Moffitt v. Shinseki, 26 Vet.App. 424 (Feb. 14, 2014)
HYPOTHETICAL ENTITLEMENT, RETROACTIVITY
Retroactive application of the VA rule prohibiting hypothetical entitlement to Dependency and Indemnity Compensation (DIC) benefits is not prohibited, even in cases where the claim for DIC under this theory was filed before VA took steps to prohibit hypothetical entitlement.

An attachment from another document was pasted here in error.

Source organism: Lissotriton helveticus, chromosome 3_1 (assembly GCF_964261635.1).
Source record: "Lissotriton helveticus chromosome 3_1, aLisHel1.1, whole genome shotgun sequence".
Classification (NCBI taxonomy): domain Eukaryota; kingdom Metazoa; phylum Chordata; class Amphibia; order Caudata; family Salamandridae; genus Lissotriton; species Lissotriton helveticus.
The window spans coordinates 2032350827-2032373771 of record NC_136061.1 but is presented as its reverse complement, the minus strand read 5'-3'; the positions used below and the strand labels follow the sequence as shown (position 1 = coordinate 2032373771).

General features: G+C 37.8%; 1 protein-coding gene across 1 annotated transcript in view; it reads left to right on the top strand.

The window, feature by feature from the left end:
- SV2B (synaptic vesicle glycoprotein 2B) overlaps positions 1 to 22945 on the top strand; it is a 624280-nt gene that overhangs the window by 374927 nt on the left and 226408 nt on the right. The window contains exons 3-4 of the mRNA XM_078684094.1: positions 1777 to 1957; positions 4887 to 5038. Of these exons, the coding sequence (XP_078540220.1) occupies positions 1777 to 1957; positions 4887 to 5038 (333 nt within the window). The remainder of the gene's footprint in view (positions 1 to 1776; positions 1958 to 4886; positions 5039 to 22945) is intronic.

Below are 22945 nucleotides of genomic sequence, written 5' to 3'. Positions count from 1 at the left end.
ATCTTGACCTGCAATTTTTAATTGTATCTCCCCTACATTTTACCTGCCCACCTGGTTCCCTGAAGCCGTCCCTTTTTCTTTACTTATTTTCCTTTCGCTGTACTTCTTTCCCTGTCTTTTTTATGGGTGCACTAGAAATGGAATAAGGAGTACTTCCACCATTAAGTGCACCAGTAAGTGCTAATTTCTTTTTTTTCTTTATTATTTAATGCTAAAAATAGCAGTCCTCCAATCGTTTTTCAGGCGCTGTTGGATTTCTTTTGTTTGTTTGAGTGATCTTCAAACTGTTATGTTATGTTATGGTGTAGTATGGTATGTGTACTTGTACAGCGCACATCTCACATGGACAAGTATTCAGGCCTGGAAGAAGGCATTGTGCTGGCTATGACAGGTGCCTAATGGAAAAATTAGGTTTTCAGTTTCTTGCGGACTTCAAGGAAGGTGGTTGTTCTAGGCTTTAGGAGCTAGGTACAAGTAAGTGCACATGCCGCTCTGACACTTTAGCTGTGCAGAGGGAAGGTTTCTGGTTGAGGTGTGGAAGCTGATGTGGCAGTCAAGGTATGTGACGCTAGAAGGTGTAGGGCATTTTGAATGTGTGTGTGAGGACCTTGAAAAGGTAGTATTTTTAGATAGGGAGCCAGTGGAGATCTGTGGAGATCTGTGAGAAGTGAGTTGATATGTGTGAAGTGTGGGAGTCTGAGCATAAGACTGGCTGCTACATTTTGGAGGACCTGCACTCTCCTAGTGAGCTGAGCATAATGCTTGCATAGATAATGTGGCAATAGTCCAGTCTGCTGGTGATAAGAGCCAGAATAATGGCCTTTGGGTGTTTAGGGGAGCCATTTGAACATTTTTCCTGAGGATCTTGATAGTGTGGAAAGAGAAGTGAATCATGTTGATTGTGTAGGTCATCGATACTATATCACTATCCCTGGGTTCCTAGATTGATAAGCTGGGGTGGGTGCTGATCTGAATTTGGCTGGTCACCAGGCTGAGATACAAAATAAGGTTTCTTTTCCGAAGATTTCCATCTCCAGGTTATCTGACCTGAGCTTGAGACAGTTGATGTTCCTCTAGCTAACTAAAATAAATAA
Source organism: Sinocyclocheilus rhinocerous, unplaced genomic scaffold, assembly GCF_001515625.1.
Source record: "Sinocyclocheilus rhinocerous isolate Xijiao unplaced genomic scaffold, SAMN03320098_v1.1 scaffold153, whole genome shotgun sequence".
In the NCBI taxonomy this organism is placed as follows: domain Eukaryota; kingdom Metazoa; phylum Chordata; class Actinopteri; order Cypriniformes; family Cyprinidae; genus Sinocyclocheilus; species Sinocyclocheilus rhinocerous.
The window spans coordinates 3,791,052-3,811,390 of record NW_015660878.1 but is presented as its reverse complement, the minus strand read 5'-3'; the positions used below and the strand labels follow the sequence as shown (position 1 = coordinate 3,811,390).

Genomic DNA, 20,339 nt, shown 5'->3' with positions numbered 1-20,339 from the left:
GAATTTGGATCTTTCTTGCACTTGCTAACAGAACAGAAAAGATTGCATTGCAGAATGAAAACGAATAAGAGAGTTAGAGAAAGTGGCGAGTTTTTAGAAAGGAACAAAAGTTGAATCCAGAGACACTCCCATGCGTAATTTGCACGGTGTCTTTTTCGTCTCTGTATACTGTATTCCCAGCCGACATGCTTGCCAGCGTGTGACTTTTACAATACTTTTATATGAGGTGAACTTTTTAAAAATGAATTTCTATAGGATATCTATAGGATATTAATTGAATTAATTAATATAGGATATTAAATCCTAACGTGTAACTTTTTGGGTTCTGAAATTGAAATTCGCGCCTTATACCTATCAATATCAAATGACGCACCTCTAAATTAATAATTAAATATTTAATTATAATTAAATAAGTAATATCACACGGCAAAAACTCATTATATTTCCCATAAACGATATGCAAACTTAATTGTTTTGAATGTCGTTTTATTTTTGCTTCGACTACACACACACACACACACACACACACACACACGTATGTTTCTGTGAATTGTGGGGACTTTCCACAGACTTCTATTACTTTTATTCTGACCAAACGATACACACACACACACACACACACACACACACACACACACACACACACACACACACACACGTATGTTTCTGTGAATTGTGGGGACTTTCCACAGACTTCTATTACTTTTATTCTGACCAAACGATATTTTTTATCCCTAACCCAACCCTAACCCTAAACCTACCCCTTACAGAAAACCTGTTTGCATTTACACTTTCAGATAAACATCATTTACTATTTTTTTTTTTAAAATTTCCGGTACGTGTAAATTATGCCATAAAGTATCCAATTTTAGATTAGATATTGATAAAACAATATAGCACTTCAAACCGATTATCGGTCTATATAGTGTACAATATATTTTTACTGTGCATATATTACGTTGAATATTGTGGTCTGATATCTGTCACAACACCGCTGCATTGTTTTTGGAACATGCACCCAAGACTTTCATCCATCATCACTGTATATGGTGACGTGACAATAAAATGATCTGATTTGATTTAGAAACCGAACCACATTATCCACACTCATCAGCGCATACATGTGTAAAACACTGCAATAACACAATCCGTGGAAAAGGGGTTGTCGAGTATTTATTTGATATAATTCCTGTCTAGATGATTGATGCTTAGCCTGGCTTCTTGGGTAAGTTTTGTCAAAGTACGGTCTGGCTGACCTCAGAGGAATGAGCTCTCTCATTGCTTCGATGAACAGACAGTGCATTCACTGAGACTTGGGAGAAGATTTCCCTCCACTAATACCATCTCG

In 1946, the veteran was awarded a combined 100% disability rating for residuals of injuries sustained during World War II. In 1956, VA reduced his rating to 60%.In 1979, the veteran sought a total disability rating based on individual unemployability. The veteran died while that claim was pending. His surviving spouse was subsequently awarded DIC in 1983. In 1999, she applied for enhanced DIC, asserting that her husband should have been rated 100% for 10 or more years prior to his death. The CAVC discussed the history of hypothetical entitlement, and assessed the question of whether retroactive application of the rule prohibiting hypothetical entitlement was impermissible. The Court conducted the three-prong analysis required by Princess Cruises v. United States, 397 F.3d 1358 (Fed. Cir. 2005), and determined that retroactive application of the rule would not be impermissible in this case. Although this case continues to hammer the nail in the coffin of hypothetical entitlement, the Court’s review suggests that a case-by-case analysis of the Princess Cruises factors will be warranted in situations that are not precisely on point with the existing hypothetical entitlement cases.